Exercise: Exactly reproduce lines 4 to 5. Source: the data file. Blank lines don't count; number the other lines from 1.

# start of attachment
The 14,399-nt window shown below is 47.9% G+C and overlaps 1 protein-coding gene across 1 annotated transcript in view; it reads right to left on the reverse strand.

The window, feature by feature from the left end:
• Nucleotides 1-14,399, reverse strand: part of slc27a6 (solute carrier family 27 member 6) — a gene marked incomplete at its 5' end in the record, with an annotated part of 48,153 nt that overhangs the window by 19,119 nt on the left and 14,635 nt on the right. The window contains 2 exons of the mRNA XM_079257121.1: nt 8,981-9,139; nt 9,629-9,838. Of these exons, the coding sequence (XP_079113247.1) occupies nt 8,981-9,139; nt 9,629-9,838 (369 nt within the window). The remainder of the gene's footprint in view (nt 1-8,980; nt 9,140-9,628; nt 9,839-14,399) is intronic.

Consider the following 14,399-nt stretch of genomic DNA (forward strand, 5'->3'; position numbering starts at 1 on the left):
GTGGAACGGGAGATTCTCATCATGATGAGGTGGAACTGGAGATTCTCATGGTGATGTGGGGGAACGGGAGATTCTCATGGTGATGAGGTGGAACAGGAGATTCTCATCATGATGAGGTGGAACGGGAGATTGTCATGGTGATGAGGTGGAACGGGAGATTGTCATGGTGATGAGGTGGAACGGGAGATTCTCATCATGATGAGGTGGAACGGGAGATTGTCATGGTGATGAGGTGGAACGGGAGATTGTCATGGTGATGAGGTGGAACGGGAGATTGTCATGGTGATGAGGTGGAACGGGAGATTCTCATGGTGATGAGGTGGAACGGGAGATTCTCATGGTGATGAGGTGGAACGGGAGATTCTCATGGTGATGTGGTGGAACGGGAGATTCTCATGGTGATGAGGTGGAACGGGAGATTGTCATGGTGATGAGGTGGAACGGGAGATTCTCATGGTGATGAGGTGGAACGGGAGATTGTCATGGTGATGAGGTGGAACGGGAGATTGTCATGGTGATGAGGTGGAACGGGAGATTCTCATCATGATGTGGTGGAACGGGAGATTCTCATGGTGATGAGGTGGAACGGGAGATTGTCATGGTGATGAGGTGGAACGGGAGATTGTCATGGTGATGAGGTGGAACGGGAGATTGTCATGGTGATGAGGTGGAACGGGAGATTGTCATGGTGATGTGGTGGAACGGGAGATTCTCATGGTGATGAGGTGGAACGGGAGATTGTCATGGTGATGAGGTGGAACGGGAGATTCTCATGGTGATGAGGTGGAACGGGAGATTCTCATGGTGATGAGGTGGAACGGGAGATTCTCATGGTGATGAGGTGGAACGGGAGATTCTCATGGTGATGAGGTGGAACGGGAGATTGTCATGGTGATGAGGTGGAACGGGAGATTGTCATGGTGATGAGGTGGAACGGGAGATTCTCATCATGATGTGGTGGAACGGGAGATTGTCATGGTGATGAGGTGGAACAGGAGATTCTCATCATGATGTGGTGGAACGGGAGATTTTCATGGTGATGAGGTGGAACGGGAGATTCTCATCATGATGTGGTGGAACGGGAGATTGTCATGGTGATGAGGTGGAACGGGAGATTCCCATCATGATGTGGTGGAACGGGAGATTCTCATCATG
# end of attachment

Consider the following 14,399-nt stretch of genomic DNA (forward strand, 5'->3'; position numbering starts at 1 on the left):
GTGGAACGGGAGATTCTCATCATGATGAGGTGGAACTGGAGATTCTCATGGTGATGTGGGGGAACGGGAGATTCTCATGGTGATGAGGTGGAACAGGAGATTCTCATCATGATGAGGTGGAACGGGAGATTGTCATGGTGATGAGGTGGAACGGGAGATTGTCATGGTGATGAGGTGGAACGGGAGATTCTCATCATGATGAGGTGGAACGGGAGATTGTCATGGTGATGAGGTGGAACGGGAGATTGTCATGGTGATGAGGTGGAACGGGAGATTGTCATGGTGATGAGGTGGAACGGGAGATTCTCATGGTGATGAGGTGGAACGGGAGATTCTCATGGTGATGAGGTGGAACGGGAGATTCTCATGGTGATGTGGTGGAACGGGAGATTCTCATGGTGATGAGGTGGAACGGGAGATTGTCATGGTGATGAGGTGGAACGGGAGATTCTCATGGTGATGAGGTGGAACGGGAGATTGTCATGGTGATGAGGTGGAACGGGAGATTGTCATGGTGATGAGGTGGAACGGGAGATTCTCATCATGATGTGGTGGAACGGGAGATTCTCATGGTGATGAGGTGGAACGGGAGATTGTCATGGTGATGAGGTGGAACGGGAGATTGTCATGGTGATGAGGTGGAACGGGAGATTGTCATGGTGATGAGGTGGAACGGGAGATTGTCATGGTGATGTGGTGGAACGGGAGATTCTCATGGTGATGAGGTGGAACGGGAGATTGTCATGGTGATGAGGTGGAACGGGAGATTCTCATGGTGATGAGGTGGAACGGGAGATTCTCATGGTGATGAGGTGGAACGGGAGATTCTCATGGTGATGAGGTGGAACGGGAGATTCTCATGGTGATGAGGTGGAACGGGAGATTGTCATGGTGATGAGGTGGAACGGGAGATTGTCATGGTGATGAGGTGGAACGGGAGATTCTCATCATGATGTGGTGGAACGGGAGATTGTCATGGTGATGAGGTGGAACAGGAGATTCTCATCATGATGTGGTGGAACGGGAGATTTTCATGGTGATGAGGTGGAACGGGAGATTCTCATCATGATGTGGTGGAACGGGAGATTGTCATGGTGATGAGGTGGAACGGGAGATTCCCATCATGATGTGGTGGAACGGGAGATTCTCATCATG